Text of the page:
FAST - The Four Cornerstones of Effective Feedback

communication executive coach leadership coach presentation skills public speaking public speaking coach speaking coaching speech coaching Dec 10, 2021

I bet you've already struggled to suppress a shudder at the word 'feedback.' We dread it. However, that's usually because it's poorly delivered, ineffectual and, sometimes, downright damaging. Delivered effectively and with the key elements of good communication firmly embedded, feedback can be completely transformative.

In conversations, meetings at work, scrolls through social media or furtive glances in the mirror or at the weighing scales, we confirm our opinions of others or allow those of others (or our own negative thoughts) to reaffirm what we think about ourselves. This is not feedback - these are either judgments or opinions, often with no basis in fact. We need to correct our understanding of what feedback is and the role it performs. Feedback must be sincere, balanced, actionable, specific, timely and lead to growth and development. If it does not, it has failed.   

I wish to outline some simple yet profound principles that will help transform your approach to feedback and the quality of your communication within your professional and personal lives.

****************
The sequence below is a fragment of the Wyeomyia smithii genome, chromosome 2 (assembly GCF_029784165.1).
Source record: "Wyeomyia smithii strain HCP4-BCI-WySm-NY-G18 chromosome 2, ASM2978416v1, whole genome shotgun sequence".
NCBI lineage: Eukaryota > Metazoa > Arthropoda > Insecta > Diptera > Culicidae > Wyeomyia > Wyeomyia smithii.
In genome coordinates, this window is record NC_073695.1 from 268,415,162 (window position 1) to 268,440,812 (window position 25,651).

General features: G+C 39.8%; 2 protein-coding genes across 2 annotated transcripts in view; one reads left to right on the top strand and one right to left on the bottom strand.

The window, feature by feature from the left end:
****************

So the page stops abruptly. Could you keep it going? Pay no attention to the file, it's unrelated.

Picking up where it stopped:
Feedback is critical in every arena of life. For good or ill, it can permanently alter our self-perception, businesses and relationships. Failing to take on board good feedback can lose companies customers, investors and revenue, whilst a preoccupation with negative feedback can do just as much damage. The ability to appropriately handle facts and the attached emotions can play a vital role in how individuals and organisations are viewed. The way in which feedback is both delivered and received – and whose feedback we choose to focus on – can be pivotal to successfully starting, growing and maintaining self-confidence, meaningful relationships and a business with engaged employees and satisfied customers.